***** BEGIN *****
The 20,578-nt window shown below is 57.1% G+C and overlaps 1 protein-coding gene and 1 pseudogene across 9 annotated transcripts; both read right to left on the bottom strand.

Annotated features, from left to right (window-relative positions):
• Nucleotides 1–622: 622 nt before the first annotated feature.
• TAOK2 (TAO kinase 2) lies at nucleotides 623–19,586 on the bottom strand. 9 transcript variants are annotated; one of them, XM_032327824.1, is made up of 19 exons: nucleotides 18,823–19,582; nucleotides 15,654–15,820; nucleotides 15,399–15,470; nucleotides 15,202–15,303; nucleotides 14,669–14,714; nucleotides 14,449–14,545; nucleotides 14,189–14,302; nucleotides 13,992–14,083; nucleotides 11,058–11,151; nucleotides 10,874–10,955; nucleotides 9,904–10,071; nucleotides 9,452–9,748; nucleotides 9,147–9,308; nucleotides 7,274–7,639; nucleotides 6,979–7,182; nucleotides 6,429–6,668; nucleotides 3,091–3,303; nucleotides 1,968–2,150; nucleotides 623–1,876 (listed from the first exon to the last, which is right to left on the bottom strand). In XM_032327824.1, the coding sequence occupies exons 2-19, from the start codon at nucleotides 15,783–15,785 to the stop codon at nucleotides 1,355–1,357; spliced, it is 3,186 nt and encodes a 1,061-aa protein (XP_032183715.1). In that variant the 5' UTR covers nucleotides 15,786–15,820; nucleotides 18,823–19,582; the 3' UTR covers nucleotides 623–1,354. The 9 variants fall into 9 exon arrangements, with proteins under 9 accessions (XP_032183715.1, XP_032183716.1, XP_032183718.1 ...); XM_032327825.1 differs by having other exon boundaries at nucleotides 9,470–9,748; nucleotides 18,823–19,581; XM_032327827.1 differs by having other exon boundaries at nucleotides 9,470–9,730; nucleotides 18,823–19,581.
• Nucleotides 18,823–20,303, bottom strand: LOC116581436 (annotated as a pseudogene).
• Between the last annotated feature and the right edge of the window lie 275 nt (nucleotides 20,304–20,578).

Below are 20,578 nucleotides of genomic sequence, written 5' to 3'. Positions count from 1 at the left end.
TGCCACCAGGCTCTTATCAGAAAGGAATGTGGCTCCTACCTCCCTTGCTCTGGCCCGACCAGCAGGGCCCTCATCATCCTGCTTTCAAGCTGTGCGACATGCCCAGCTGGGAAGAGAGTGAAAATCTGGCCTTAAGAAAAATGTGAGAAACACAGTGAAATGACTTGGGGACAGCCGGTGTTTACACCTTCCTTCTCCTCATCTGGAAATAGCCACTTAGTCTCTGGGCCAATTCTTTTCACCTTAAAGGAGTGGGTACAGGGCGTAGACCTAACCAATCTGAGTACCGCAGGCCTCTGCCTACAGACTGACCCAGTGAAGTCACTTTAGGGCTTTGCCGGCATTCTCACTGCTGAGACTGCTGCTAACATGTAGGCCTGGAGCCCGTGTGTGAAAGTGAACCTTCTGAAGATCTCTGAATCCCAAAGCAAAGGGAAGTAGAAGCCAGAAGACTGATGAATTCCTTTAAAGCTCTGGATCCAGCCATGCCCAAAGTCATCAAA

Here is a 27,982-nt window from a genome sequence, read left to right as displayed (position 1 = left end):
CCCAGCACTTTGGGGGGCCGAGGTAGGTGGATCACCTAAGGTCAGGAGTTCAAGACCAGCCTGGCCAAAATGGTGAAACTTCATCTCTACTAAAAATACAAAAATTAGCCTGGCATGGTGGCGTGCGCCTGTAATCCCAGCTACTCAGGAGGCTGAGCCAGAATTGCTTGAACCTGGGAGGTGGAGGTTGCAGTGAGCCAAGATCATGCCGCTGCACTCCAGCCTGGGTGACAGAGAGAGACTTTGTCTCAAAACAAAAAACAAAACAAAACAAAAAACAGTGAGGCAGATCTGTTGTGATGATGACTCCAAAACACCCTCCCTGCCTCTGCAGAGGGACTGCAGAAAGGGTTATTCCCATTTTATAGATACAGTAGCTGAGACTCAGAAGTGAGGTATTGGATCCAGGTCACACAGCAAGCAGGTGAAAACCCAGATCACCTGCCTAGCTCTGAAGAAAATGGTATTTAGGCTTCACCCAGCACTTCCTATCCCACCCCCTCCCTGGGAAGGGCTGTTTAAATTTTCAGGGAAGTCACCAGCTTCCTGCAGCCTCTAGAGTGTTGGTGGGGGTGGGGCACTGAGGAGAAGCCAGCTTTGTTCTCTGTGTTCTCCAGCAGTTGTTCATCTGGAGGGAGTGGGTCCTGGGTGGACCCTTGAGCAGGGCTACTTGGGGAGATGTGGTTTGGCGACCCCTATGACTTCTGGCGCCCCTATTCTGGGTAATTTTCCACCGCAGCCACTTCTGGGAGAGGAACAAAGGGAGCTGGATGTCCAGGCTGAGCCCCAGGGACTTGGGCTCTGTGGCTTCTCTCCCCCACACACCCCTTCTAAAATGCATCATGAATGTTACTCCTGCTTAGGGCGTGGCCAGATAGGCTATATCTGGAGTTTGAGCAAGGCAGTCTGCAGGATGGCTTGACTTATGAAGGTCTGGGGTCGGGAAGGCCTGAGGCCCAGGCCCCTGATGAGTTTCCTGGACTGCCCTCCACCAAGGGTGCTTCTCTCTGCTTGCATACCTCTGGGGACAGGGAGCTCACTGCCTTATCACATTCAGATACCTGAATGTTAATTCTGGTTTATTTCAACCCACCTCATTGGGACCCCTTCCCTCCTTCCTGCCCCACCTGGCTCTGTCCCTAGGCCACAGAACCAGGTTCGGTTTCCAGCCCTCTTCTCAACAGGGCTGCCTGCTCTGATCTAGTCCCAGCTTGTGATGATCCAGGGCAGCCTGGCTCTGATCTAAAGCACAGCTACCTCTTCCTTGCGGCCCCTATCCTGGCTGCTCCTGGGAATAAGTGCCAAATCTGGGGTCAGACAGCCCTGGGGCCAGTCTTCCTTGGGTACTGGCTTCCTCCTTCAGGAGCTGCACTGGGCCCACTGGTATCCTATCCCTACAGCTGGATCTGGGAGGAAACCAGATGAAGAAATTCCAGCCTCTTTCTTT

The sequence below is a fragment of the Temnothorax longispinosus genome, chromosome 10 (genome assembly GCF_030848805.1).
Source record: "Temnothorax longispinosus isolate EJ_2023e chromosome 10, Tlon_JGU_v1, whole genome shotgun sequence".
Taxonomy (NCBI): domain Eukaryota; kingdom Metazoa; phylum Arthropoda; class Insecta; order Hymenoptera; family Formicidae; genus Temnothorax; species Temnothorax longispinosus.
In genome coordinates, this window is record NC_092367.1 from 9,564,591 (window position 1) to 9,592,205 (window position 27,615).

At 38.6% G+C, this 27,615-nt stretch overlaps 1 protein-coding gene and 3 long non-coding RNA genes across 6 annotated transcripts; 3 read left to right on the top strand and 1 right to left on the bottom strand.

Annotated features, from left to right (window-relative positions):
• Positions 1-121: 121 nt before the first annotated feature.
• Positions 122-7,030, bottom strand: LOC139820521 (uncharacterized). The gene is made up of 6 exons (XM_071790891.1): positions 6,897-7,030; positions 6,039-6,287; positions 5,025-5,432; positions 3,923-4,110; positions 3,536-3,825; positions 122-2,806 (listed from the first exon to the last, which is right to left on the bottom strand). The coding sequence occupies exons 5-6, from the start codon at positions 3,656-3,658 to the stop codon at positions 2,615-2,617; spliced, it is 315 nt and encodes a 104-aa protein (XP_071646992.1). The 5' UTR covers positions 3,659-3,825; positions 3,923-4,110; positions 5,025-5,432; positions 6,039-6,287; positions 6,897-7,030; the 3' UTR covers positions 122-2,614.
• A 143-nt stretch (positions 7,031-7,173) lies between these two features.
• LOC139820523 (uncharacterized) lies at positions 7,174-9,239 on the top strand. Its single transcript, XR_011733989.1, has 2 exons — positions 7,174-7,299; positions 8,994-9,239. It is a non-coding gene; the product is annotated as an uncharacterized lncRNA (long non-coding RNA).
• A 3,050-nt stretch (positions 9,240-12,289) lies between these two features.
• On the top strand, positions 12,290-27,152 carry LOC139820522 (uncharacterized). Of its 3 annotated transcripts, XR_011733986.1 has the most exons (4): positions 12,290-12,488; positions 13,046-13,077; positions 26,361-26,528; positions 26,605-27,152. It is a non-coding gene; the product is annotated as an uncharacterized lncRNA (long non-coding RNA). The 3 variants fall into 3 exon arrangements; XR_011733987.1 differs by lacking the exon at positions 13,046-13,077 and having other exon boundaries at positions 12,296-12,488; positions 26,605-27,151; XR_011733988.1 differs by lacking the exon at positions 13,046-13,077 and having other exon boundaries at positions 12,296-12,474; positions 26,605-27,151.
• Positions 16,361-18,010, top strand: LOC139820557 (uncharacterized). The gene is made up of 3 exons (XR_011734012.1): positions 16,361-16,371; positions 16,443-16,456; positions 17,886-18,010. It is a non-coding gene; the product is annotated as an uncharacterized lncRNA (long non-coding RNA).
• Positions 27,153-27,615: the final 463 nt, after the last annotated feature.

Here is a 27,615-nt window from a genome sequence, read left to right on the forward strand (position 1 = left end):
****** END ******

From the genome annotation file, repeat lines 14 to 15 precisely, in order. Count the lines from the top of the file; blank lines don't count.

In genome coordinates, this window is record NC_092367.1 from 9,564,591 (window position 1) to 9,592,205 (window position 27,615).

At 38.6% G+C, this 27,615-nt stretch overlaps 1 protein-coding gene and 3 long non-coding RNA genes across 6 annotated transcripts; 3 read left to right on the top strand and 1 right to left on the bottom strand.